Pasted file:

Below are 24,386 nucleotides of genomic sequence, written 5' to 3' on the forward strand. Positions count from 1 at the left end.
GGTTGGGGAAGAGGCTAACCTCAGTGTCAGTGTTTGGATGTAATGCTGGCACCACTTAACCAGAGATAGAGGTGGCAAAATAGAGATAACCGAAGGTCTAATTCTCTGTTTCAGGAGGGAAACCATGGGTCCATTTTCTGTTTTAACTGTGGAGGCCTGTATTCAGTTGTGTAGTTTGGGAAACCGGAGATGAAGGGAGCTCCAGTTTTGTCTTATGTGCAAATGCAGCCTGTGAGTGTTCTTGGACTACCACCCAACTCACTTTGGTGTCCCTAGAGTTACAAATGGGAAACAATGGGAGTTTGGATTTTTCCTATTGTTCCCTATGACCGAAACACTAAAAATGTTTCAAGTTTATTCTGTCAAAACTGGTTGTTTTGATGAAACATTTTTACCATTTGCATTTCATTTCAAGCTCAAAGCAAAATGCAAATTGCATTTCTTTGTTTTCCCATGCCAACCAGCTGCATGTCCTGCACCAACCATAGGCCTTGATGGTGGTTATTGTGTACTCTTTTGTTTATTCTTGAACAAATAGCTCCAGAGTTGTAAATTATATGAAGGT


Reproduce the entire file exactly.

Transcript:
Below are 24,386 nucleotides of genomic sequence, written 5' to 3' on the forward strand. Positions count from 1 at the left end.
GGTTGGGGAAGAGGCTAACCTCAGTGTCAGTGTTTGGATGTAATGCTGGCACCACTTAACCAGAGATAGAGGTGGCAAAATAGAGATAACCGAAGGTCTAATTCTCTGTTTCAGGAGGGAAACCATGGGTCCATTTTCTGTTTTAACTGTGGAGGCCTGTATTCAGTTGTGTAGTTTGGGAAACCGGAGATGAAGGGAGCTCCAGTTTTGTCTTATGTGCAAATGCAGCCTGTGAGTGTTCTTGGACTACCACCCAACTCACTTTGGTGTCCCTAGAGTTACAAATGGGAAACAATGGGAGTTTGGATTTTTCCTATTGTTCCCTATGACCGAAACACTAAAAATGTTTCAAGTTTATTCTGTCAAAACTGGTTGTTTTGATGAAACATTTTTACCATTTGCATTTCATTTCAAGCTCAAAGCAAAATGCAAATTGCATTTCTTTGTTTTCCCATGCCAACCAGCTGCATGTCCTGCACCAACCATAGGCCTTGATGGTGGTTATTGTGTACTCTTTTGTTTATTCTTGAACAAATAGCTCCAGAGTTGTAAATTATATGAAGGT